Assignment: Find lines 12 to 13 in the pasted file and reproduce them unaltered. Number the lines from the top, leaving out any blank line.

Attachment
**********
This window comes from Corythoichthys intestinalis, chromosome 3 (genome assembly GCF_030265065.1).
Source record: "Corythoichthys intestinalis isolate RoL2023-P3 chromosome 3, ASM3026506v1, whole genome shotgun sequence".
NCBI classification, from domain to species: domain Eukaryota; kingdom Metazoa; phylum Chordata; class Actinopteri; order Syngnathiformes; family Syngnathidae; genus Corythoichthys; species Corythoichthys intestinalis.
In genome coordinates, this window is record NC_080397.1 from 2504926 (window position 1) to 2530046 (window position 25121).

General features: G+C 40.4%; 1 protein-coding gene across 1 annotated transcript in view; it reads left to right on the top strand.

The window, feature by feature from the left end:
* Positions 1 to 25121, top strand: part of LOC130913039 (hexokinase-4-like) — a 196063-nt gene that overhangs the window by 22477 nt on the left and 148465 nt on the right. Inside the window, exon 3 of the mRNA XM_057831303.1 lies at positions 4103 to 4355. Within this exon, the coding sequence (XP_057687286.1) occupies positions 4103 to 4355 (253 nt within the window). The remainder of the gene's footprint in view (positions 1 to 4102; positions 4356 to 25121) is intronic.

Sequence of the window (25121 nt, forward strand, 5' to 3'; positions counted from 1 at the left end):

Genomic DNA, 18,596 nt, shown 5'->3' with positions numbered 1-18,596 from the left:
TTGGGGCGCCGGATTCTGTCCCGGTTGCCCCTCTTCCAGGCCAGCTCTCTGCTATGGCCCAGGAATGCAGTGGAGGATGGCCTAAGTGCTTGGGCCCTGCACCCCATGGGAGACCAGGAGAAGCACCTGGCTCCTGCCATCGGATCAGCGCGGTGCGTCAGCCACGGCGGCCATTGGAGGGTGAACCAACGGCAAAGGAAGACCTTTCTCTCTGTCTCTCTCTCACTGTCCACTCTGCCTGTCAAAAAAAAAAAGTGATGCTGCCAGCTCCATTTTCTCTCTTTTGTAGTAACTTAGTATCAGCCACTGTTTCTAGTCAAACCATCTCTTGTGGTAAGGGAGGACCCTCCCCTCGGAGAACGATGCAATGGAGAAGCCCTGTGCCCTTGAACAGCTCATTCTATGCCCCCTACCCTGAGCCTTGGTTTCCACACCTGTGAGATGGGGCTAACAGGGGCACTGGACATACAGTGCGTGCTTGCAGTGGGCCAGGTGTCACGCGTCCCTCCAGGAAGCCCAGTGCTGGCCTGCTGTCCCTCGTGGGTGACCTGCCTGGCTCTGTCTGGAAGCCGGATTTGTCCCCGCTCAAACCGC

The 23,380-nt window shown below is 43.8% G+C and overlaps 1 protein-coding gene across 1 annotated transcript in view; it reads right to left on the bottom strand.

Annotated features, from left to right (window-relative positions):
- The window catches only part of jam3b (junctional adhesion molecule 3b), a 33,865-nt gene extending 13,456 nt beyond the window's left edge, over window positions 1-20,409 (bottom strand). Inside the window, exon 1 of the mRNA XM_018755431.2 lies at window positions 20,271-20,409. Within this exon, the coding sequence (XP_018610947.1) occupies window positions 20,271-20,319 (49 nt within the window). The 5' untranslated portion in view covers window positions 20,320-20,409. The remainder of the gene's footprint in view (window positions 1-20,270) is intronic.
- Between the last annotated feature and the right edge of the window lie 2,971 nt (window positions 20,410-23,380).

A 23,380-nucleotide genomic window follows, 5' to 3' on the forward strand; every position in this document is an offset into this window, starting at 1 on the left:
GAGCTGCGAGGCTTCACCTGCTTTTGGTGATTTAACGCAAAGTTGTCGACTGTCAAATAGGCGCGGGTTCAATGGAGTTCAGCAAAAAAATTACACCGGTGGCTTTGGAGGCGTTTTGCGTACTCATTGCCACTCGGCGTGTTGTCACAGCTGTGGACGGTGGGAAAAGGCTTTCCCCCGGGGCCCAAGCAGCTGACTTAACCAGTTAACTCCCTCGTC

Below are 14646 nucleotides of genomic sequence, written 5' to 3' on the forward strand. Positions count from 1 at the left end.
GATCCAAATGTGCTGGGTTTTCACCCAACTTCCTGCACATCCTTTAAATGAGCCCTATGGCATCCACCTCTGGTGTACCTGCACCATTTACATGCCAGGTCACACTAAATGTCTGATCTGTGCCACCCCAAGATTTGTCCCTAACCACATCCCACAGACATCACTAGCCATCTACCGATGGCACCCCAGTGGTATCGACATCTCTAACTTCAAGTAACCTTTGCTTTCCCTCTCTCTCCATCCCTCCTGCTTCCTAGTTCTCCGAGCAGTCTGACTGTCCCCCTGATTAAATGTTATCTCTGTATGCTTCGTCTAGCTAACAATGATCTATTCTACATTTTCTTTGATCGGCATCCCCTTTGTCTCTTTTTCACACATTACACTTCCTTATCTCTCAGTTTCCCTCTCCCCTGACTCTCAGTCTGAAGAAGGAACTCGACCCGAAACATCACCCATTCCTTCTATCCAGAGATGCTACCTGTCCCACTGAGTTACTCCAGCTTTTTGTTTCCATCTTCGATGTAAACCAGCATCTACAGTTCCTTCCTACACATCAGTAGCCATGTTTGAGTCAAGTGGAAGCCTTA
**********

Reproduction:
Annotated features, from left to right (window-relative positions):
- The window catches only part of jam3b (junctional adhesion molecule 3b), a 33,865-nt gene extending 13,456 nt beyond the window's left edge, over window positions 1-20,409 (bottom strand). Inside the window, exon 1 of the mRNA XM_018755431.2 lies at window positions 20,271-20,409. Within this exon, the coding sequence (XP_018610947.1) occupies window positions 20,271-20,319 (49 nt within the window). The 5' untranslated portion in view covers window positions 20,320-20,409. The remainder of the gene's footprint in view (window positions 1-20,270) is intronic.